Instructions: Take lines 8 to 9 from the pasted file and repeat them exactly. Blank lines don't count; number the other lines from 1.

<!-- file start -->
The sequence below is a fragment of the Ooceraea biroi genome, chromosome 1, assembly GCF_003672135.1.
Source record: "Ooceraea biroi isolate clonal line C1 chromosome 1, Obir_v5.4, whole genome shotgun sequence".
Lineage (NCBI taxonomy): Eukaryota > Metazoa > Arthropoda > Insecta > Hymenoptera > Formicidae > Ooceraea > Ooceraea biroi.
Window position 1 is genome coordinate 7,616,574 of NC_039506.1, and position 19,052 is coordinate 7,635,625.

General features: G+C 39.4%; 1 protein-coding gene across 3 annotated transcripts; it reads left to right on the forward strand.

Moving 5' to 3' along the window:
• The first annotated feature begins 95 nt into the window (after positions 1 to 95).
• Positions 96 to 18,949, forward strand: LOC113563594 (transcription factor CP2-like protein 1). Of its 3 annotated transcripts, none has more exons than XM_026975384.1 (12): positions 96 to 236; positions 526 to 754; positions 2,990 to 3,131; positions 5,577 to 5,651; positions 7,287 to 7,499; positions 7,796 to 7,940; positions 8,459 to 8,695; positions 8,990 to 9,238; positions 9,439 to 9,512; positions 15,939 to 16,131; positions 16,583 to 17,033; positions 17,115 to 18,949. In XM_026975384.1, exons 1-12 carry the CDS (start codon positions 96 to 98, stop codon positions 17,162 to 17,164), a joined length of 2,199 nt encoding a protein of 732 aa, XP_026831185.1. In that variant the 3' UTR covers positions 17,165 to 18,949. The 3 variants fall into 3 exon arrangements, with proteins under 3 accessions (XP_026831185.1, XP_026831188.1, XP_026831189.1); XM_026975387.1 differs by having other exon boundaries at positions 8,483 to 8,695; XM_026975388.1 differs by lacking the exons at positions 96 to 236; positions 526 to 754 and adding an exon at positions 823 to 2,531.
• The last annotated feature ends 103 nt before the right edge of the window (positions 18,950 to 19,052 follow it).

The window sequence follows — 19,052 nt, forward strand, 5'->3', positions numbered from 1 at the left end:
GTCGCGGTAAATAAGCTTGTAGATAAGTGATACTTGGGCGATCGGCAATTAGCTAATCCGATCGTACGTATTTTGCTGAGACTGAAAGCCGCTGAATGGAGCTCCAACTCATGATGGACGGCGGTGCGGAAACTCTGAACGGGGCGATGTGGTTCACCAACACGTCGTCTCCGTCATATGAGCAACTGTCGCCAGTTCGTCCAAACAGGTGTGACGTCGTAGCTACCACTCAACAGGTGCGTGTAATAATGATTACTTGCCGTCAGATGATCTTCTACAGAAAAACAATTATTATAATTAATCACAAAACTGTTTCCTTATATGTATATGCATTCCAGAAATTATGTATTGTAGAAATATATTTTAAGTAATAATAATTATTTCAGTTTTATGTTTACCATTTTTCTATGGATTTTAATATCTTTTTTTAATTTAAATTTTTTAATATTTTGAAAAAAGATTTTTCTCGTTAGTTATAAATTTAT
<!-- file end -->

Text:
• Positions 96 to 18,949, forward strand: LOC113563594 (transcription factor CP2-like protein 1). Of its 3 annotated transcripts, none has more exons than XM_026975384.1 (12): positions 96 to 236; positions 526 to 754; positions 2,990 to 3,131; positions 5,577 to 5,651; positions 7,287 to 7,499; positions 7,796 to 7,940; positions 8,459 to 8,695; positions 8,990 to 9,238; positions 9,439 to 9,512; positions 15,939 to 16,131; positions 16,583 to 17,033; positions 17,115 to 18,949. In XM_026975384.1, exons 1-12 carry the CDS (start codon positions 96 to 98, stop codon positions 17,162 to 17,164), a joined length of 2,199 nt encoding a protein of 732 aa, XP_026831185.1. In that variant the 3' UTR covers positions 17,165 to 18,949. The 3 variants fall into 3 exon arrangements, with proteins under 3 accessions (XP_026831185.1, XP_026831188.1, XP_026831189.1); XM_026975387.1 differs by having other exon boundaries at positions 8,483 to 8,695; XM_026975388.1 differs by lacking the exons at positions 96 to 236; positions 526 to 754 and adding an exon at positions 823 to 2,531.
• The last annotated feature ends 103 nt before the right edge of the window (positions 18,950 to 19,052 follow it).